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  Tooth Development and Growth  
 
Teeth development and their growth are influenced by several predisposing factors. Among these factors, genetics constitute a large part of the individual’s teeth development and growth.
Growth and eruption of teeth in the mouth is caused by numerous, complex series of gene expressions that result in teeth formation that came from embryonic cells.

The ectomesenchyme is an embryonic connective tissue that is covered by one to two layers of thick epithelium. These are the cells that lines that newly formed primitive mouth. Development of teeth starts when the embryonic epithelial and the neural crest that arises from mesenchymal cells starts to interact with each other.

Later, a continuous band of thick epithelium forms around this primitive mouth, which would become the jaws after about 37 days.

From each of these epithelium bands, the dental and vestibular lamina is quickly formed. Sites of the future teeth inside the dental lamina, which has every series of epithelial outgrowths into the mesenchyme are formed. After this, tooth development proceeds in three stages. These are the bud, cap, and bell.

1. Bud stage – This stage is represented by the multiplication of the epithelium into the ectomesenchyme of the jaw. These supporting ectomesenchymal cells are packed closely beneath and around the bud.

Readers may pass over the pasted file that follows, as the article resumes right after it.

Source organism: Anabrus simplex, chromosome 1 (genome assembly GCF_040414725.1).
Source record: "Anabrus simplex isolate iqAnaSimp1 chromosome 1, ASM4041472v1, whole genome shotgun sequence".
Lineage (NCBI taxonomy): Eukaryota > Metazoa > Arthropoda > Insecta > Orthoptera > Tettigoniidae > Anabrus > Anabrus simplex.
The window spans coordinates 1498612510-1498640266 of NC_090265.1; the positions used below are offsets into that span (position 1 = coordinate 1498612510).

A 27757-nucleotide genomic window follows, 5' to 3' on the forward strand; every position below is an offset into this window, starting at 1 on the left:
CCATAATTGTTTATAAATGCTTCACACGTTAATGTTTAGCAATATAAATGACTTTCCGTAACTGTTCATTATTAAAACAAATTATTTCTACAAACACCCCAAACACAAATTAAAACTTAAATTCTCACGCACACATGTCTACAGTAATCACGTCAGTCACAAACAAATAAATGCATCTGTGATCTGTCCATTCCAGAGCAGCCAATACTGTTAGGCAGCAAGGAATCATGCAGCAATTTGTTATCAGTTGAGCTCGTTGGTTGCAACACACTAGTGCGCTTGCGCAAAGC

2. Bud to Cap – This transition from bud to cap is represented by the onset of differences between tooth germs. This will later give rise to different teeth.

3. Cap stage – This stage undergoes a condensation of the ectomesenchyme. This condensation is the multiplication of the tooth bud into the ectomesenchyme that in turn increases the density of the adjacent epithelial outgrowth by the dental lamina. The lateral lamina results as the bud becomes larger, it drags along and tethers itself to the dental lamina. Formative elements of the tooth and its supporting tissues are now identified in this stage.

The epithelial outgrowth resembles a cap, hence the name. This cap sits on a ball of condensed ectomesenchyme cells, which are called the enamel organ. This enamel organ will become the tooth enamel, while the ectomesenchyme cells or dental papilla will become the dentin and the pulp. The condensed mesenchyme or dental papilla, which encapsulates the enamel organ or the dental follicle that later becomes the supporting tooth tissues.

4. Bell stage – Important changes happen in this stage. The first change is the histo-differentiation. This histo-differentiation begins at the late cap stage and continues to the bell stage. The same epithelial cells develop into functionally distinct components of the tooth. Cells at the center of the enamel organ become the stellate reticulum.
The second change is the enamel organ becoming bell-shaped. This occurs as the undersurface of the epithelial cap deepens and the tooth crown develops its final shape.

The outer dental epithelium comes from the cuboidal cells at the periphery of the enamel organ. While the inner dental epithelium forms the cells on the border of the dental papilla. The cervical loop is the meeting point of these two epithelia, which is found at the rim of the enamel organ.